Pandora Popped, But Will It Crash Again?

NEW YORK ( TheStreet) -- Just like TheStreet, Pandora ( P) will be at the Consumer Electronics Show (CES) in Las Vegas this week.

Last year at CES, Samsung introduced a refrigerator -- a $3,500 refrigerator -- that runs several popular apps, including Pandora. Aside from Netflix ( NFLX), you cannot find a company that achieved ubiquity faster.

Both companies secured placement on dozens of consumer electronics, from streaming players to remote controls and beyond.

In the auto, only Sirius XM ( SIRI) satellite radio -- now in an impressive 42 brands -- saturates the motor vehicle more.

As of last check, with 23 automotive partnerships, Pandora is actually ramping up its presence at a faster historical clip.

At Pandora, listener hours -- particularly on mobile -- continue to increase. Same with revenue. Unabated. Yet the stock gyrates more than most other major names. Look at the volatility. You just can't own this thing -- or can you?

(Photo Credit: Samsung.com)

Don't blame Pandora's business model for the crappy stock. Pandora has been up against it vis-a-vis content acquisition costs since before its IPO. If the issue really spooked investors, the stock would've gone down on big music royalty-related news and stayed down. Instead, it regularly surges, only to violently crash. Ahead of earnings, it's on the upswing, but don't trust it. P Chart P data by YCharts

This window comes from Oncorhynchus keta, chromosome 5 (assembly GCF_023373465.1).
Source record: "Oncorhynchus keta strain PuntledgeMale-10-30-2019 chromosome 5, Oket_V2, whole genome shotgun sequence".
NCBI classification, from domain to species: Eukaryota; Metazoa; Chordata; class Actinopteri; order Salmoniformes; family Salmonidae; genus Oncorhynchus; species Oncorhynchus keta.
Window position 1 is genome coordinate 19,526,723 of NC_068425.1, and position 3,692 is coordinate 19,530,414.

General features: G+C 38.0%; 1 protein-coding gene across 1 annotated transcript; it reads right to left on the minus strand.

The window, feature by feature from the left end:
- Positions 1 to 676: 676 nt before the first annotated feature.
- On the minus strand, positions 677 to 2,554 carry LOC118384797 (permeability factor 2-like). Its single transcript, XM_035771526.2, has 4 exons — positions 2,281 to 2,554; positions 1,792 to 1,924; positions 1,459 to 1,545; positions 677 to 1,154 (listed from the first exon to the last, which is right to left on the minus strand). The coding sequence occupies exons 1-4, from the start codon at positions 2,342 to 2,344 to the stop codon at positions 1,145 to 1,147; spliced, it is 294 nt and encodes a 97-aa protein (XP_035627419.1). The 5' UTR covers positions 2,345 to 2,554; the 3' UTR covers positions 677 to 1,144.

While Pandora was likely cautious on its last report -- a beat for the November, December, January quarter would not surprise me -- its stock does not trade on the basis of a business outlook. No doubt, it dropped on disappointing guidance with its most recent report, but, again, it refuses to stay down. Ultimately, it trades on noise.

Almost every time a competing service gets announced the stock takes a hit. Samsung announced one. Pandora went down. Lowly Nokia ( NOK) and Research in Motion ( RIMM) came to with feeble offerings. Pandora dropped.

Then, of course, there's Richard Greenspare of BTIG Media who is due any day now for a cautious mention on P (that's what Briefing.com always calls them). With guys like that unfortunate parts of the conversation, you can never know what to expect.

Rumors of a streaming radio product from Apple ( AAPL) have hit Pandora harder than any other. While I don't see the sense in Apple getting into Pandora's business -- it's better off seeking a partnership to integrate Pandora or another existing service into iTunes -- a credible person or two tells me it's only "a matter of time" before it happens.

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